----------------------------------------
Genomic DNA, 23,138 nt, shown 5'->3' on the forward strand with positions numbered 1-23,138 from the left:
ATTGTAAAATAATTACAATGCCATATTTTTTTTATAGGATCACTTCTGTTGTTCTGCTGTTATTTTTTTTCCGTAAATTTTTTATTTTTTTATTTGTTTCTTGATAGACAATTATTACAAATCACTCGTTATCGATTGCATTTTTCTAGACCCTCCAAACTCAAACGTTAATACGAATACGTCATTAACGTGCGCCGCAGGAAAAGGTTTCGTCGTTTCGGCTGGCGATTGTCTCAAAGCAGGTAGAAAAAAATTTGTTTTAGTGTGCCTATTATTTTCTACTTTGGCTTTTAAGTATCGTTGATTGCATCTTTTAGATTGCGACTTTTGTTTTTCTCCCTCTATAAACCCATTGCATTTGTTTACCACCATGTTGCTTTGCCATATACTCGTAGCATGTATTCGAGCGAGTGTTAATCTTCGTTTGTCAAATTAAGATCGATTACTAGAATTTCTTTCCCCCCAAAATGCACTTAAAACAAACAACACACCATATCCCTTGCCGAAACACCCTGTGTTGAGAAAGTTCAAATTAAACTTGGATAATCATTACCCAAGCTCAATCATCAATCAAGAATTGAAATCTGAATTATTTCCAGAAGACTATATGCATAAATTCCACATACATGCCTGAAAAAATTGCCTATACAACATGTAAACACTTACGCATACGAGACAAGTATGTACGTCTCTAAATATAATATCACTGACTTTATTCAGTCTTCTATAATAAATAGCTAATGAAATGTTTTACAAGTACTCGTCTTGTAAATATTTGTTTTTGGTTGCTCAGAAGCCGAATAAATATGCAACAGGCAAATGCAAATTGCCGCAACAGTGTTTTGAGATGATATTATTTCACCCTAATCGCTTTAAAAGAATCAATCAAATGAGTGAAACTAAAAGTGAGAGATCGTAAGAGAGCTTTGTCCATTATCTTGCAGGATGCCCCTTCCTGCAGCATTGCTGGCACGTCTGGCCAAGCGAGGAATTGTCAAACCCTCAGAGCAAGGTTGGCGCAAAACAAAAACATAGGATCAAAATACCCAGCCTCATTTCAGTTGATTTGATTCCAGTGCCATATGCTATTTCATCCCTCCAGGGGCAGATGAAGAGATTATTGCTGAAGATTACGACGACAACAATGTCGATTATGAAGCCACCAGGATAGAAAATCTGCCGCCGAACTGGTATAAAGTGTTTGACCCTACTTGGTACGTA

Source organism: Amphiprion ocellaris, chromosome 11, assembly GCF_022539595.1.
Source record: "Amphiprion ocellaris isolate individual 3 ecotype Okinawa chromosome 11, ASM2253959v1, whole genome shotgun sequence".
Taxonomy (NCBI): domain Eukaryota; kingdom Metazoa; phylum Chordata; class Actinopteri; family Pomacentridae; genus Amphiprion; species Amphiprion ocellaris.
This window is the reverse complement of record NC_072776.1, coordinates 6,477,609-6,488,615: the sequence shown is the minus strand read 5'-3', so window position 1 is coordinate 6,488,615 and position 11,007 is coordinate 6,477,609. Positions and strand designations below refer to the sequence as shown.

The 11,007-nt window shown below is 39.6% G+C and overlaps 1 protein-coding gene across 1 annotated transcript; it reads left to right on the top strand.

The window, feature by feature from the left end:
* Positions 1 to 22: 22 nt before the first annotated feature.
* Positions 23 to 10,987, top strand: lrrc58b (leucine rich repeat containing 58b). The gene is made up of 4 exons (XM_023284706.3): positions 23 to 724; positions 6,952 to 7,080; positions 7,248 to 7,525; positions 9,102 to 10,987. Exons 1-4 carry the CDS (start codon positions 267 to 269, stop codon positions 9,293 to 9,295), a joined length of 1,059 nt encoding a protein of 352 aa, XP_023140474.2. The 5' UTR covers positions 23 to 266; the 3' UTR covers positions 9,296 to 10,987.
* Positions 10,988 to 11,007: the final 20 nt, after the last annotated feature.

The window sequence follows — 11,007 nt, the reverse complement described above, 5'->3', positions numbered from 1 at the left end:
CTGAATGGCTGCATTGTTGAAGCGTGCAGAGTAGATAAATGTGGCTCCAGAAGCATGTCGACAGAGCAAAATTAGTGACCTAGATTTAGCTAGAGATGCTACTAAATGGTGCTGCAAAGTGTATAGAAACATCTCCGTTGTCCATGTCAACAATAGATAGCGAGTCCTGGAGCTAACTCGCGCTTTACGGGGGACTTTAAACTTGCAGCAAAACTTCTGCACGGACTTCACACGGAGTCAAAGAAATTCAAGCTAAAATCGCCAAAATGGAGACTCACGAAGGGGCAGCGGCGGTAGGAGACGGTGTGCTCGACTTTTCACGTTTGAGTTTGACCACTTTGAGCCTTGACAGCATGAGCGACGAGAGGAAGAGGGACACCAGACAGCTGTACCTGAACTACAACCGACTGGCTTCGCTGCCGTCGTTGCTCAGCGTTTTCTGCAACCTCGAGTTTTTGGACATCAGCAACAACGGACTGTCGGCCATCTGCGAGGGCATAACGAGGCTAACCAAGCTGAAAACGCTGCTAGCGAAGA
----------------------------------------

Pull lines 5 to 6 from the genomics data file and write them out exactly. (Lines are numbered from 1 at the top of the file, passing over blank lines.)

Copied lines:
Taxonomy (NCBI): domain Eukaryota; kingdom Metazoa; phylum Chordata; class Actinopteri; family Pomacentridae; genus Amphiprion; species Amphiprion ocellaris.
This window is the reverse complement of record NC_072776.1, coordinates 6,477,609-6,488,615: the sequence shown is the minus strand read 5'-3', so window position 1 is coordinate 6,488,615 and position 11,007 is coordinate 6,477,609. Positions and strand designations below refer to the sequence as shown.